The Hero’s Journey ~XI~

It is enormously difficult for a human being to develop into full potential. The struggle with the infantile within us exerts a tremendous “gravitational” pull against achieving that full adult potential.

Nevertheless, we need to fight gravity by dint of hard labor to build up the pyramids of first boyhood and then manhood that constitute the core structures of our masculine Selves. The ancient Maya seldom destroyed earlier structures from their cities pasts. Like them, we do not want to demolish the pyramids of boyhood, for they were and will always remain generators of power and gateways to energy resources from our primordial past.

But we need to get to work laying courses of stone over those old terraces and stairs. We need to build, brick by brick, toward the goal of mature masculinity, until at least we can stand on the high platform at the top, surveying our realm as “Lord of the Four Quarters.”

There are a number of techniques we can use in this construction project. Analysis of dreams, the re-entering and changing of our dreams, active imagination (in which the ego, among other things, dialogs with the energy patterns within, thereby achieving both differentiation from and access to them), psychotherapy in a variety of forms, meditation on the positive aspects of the archetypes, prayer, magical ritual process with a spiritual elder, various forms of spiritual discipline, and other methods are all important to the difficult process of turning boys into men. 

The four major forms of the mature masculine energies that we have identified are the King, the Warrior, the Magician, and the Lover. They all overlap and, ideally, and rich one another. A good King is always also a Warrior, Magician, and a Lover. And the same holds true for the other three.

The boy energies also overlap and inform each other, as we’ve seen. The Divine Child naturally gives rise to the Oedipal Child. Together they form the nucleus of whatever will be beautiful, energetic, related, warm, caring, and spiritual in the man. The boy’s Ego needs the Precious Child’s perceptiveness to help distinguish itself from these energies. And all three give rise to the Hero, which breaks them free from the dominion of the “feminine” unconscious, and establishes the boy’s identity as a separate individual. The Hero prepares the boy to become a man.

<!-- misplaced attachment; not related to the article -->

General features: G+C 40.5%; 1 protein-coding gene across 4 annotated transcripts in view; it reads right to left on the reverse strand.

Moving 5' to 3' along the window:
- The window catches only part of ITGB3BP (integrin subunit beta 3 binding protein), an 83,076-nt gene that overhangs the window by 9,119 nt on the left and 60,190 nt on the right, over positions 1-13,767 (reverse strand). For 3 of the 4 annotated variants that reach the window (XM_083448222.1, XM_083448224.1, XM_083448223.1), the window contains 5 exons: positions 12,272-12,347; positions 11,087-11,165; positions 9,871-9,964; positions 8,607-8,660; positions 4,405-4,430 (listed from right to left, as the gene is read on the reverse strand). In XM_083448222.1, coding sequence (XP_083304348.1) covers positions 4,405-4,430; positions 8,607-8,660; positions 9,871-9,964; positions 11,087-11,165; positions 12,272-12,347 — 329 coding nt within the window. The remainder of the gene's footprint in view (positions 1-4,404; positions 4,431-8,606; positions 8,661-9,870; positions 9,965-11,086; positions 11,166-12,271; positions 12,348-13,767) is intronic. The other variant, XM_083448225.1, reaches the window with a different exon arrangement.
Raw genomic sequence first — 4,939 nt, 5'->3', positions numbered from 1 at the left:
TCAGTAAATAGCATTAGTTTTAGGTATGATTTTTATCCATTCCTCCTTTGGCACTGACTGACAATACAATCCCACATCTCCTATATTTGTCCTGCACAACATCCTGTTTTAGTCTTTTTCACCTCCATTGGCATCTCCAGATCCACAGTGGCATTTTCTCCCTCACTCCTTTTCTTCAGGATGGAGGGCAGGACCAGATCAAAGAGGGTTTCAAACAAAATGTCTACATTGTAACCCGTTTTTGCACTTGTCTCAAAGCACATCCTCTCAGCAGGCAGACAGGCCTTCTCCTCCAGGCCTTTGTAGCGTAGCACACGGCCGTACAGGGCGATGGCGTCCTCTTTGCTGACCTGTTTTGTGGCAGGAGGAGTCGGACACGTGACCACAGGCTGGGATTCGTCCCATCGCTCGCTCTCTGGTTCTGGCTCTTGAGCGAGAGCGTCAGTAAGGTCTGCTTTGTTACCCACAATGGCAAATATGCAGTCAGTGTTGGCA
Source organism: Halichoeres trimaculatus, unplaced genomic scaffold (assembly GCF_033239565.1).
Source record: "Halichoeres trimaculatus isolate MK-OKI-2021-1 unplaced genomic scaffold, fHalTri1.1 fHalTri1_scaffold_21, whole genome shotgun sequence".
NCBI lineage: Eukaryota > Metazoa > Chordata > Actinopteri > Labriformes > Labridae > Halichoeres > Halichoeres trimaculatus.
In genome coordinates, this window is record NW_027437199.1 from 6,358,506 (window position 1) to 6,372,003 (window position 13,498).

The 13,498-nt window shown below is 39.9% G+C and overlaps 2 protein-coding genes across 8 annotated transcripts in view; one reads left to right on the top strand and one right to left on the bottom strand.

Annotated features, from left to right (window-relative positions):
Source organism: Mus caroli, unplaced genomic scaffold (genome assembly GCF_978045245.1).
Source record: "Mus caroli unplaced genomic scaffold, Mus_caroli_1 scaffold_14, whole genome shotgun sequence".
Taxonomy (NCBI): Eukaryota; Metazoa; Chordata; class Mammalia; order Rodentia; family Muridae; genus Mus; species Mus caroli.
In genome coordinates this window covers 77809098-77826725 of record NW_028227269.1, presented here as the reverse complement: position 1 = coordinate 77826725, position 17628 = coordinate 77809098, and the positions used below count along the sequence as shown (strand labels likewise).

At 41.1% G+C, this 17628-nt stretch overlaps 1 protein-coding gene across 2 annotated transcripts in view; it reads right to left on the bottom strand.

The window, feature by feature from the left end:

There’s a saying in psychology that we have to take responsibility for what we’re not responsible for. This means that we are not responsible (as no infant is) for what happened to us to stunt us and to fixate us in our early years when our personalities were formed and when we got stuck at immature levels of masculinity. Yet it does us no good to join the chorus of the delinquents in West Side Story as they plead their case against society and leave things at that.

Ours is a psychological age rather than an institutional one. What used to be done for us by institutional structures and through ritual process, we now have to do inside ourselves, for ourselves. Ours is a culture of the individual rather than the collective.

Our western civilization pushes us to strike our on our own, to become, as Jung said, “individuated” from each other. That which used to be more or less unconsciously shared by everyone – like the process of developing a mature masculine identity – we now must connect with consciously and individually. It is to this task that we now turn.

~ Robert Moore and Douglas Gillette, King, Warrior, Magician, Lover: Rediscovering the Archetypes of the Mature Masculine, p. 43-44; 45.

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